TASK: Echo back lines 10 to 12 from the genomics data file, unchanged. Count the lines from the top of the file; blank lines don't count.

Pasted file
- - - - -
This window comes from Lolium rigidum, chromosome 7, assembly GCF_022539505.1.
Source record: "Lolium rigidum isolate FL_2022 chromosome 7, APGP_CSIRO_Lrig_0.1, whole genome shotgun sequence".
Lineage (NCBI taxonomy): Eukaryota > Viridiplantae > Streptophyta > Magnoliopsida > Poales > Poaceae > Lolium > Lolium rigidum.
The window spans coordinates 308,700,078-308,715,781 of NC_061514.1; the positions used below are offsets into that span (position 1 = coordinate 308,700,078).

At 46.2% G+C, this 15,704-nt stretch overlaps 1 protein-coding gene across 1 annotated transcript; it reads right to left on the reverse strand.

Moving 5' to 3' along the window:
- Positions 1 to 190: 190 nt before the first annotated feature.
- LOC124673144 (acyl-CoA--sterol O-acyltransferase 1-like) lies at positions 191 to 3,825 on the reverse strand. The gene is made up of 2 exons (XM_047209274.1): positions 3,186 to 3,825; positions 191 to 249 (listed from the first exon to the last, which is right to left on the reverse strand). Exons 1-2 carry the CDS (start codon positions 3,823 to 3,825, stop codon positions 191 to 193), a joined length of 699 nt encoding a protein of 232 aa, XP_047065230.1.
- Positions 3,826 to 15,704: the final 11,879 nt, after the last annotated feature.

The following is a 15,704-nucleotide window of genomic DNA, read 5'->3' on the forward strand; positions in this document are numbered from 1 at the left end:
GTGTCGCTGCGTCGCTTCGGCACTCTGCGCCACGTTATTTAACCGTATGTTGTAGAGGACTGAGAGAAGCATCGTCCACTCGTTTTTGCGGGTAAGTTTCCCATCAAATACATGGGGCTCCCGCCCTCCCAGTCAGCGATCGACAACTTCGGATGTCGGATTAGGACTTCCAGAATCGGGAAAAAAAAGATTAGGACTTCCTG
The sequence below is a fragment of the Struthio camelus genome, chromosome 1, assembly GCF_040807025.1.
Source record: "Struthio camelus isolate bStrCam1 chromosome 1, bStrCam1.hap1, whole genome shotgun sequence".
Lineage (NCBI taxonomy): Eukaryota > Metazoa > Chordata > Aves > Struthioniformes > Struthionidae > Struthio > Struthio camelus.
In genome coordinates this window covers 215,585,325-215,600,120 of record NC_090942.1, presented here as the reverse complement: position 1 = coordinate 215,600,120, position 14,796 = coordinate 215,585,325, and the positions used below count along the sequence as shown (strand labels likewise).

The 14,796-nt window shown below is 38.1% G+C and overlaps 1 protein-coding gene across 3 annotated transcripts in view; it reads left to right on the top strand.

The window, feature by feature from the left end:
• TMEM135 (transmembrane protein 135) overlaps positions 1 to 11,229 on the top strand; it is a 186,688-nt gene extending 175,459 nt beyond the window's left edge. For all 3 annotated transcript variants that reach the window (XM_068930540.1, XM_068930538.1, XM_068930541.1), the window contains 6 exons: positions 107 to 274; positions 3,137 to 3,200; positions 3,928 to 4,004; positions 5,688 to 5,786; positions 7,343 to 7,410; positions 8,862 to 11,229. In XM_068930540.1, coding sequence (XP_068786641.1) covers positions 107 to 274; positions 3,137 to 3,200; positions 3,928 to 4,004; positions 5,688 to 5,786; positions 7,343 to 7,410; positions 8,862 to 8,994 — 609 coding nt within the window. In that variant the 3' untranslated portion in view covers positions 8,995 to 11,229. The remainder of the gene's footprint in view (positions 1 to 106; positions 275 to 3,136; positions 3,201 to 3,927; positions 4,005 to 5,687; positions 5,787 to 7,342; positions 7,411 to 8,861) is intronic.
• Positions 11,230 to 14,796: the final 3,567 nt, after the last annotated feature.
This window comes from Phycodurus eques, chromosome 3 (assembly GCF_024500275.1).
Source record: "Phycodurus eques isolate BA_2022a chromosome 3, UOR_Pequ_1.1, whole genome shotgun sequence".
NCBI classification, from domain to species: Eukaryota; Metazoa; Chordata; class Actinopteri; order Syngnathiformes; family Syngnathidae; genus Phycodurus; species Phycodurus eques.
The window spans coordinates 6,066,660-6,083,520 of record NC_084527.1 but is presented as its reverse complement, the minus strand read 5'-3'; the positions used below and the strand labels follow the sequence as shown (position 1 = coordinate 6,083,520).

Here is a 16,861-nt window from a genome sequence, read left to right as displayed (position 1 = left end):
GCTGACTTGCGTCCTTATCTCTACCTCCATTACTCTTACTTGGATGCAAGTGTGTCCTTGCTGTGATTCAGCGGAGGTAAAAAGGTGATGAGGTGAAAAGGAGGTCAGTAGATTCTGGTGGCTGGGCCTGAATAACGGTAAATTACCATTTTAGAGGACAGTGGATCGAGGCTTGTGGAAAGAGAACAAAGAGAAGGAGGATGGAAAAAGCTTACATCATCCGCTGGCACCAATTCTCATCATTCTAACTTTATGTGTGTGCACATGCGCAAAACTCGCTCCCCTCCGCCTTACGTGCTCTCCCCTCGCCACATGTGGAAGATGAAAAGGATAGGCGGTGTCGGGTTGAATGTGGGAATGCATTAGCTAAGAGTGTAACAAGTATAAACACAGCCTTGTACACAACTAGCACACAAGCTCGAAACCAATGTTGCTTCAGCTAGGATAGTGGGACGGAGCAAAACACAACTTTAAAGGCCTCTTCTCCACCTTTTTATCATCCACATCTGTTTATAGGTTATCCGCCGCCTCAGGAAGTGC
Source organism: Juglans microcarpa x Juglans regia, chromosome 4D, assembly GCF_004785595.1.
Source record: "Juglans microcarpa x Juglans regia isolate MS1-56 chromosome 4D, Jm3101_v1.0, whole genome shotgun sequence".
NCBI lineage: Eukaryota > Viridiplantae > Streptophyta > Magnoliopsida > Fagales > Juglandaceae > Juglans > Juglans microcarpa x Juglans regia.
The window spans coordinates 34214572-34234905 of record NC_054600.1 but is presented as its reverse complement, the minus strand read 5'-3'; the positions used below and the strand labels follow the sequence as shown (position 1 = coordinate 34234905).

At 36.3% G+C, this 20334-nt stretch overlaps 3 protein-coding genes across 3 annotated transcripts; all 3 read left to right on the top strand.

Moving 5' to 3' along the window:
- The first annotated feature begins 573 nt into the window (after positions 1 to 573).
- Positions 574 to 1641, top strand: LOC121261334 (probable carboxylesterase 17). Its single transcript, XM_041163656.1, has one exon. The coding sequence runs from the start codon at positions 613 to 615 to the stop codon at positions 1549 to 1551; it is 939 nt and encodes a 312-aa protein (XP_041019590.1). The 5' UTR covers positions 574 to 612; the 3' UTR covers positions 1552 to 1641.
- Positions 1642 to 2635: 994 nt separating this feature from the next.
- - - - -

The following is a 15,704-nucleotide window of genomic DNA, read 5'->3' on the forward strand; positions in this document are numbered from 1 at the left end:
GTGTCGCTGCGTCGCTTCGGCACTCTGCGCCACGTTATTTAACCGTATGTTGTAGAGGACTGAGAGAAGCATCGTCCACTCGTTTTTGCGGGTAAGTTTCCCATCAAATACATGGGGCTCCCGCCCTCCCAGTCAGCGATCGACAACTTCGGATGTCGGATTAGGACTTCCAGAATCGGGAAAAAAAAGATTAGGACTTCCTG
The sequence below is a fragment of the Struthio camelus genome, chromosome 1, assembly GCF_040807025.1.